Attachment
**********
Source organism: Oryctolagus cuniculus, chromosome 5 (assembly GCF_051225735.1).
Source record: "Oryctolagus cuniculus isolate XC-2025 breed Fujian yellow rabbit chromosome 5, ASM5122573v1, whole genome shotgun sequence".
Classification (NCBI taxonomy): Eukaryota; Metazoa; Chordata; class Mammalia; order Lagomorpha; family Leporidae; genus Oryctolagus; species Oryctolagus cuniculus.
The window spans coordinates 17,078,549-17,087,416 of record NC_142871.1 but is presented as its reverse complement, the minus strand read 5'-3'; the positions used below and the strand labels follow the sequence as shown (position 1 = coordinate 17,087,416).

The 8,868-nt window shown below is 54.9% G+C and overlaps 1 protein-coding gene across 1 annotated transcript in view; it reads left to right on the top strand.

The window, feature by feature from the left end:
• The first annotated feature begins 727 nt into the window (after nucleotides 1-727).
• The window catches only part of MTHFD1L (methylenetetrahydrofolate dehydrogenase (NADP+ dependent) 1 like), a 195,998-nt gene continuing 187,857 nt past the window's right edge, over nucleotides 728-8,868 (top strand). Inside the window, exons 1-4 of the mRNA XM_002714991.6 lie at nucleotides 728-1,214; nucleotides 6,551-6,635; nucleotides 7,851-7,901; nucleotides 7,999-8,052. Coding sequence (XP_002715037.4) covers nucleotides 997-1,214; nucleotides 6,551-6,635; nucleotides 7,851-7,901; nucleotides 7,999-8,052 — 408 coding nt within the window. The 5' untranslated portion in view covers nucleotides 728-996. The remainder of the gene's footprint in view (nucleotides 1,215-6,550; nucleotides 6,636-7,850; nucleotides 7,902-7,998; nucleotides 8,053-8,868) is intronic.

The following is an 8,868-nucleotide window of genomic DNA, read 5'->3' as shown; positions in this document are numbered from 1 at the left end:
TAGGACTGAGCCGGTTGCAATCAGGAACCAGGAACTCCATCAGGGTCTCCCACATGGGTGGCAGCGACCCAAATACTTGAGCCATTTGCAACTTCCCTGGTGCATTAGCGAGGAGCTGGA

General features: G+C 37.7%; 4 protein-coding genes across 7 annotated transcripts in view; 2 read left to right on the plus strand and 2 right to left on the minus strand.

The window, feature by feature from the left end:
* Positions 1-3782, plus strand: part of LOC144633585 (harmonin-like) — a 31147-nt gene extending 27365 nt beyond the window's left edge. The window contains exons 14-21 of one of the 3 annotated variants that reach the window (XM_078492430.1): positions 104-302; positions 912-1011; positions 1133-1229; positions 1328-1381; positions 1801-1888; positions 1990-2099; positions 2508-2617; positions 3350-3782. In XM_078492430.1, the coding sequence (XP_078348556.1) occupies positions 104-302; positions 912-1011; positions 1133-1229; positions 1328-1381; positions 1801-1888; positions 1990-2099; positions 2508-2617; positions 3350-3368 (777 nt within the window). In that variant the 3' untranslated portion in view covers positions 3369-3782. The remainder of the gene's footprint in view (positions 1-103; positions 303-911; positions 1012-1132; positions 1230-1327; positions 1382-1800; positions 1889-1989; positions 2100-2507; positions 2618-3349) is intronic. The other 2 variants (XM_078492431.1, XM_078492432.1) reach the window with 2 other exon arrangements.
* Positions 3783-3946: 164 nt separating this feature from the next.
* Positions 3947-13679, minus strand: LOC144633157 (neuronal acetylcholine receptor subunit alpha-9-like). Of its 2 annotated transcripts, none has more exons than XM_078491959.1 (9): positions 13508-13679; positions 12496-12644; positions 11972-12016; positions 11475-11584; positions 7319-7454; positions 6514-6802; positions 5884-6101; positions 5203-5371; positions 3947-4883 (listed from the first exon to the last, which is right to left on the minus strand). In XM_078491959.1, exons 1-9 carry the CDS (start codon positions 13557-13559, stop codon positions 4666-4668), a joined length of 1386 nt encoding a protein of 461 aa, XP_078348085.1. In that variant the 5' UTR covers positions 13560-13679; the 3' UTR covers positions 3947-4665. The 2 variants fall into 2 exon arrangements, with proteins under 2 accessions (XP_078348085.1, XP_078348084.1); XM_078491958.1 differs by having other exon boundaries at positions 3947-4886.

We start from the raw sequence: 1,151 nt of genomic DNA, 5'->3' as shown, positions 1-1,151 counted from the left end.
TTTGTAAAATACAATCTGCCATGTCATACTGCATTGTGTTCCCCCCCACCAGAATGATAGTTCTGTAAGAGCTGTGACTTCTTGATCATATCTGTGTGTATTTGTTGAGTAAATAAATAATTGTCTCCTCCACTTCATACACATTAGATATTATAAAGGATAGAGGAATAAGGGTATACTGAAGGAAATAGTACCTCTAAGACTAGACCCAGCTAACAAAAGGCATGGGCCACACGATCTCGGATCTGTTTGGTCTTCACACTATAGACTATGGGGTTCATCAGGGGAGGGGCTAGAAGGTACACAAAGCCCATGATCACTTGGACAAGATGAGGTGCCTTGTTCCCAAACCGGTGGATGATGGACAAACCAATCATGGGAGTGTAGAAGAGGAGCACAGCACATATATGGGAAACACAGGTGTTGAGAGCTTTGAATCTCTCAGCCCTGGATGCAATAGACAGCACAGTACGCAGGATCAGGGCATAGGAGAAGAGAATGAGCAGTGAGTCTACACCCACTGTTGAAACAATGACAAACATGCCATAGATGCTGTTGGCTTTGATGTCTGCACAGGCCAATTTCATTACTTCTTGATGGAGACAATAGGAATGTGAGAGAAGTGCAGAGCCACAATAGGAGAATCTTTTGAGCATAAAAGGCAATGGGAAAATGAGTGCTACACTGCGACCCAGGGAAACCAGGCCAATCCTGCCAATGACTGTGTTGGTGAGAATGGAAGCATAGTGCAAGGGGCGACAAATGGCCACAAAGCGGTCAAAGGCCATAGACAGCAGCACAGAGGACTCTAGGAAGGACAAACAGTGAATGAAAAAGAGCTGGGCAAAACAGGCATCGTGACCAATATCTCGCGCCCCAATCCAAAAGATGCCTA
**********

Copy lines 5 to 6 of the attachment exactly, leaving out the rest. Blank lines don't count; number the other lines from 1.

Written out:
The 8,868-nt window shown below is 54.9% G+C and overlaps 1 protein-coding gene across 1 annotated transcript in view; it reads left to right on the top strand.

The window, feature by feature from the left end: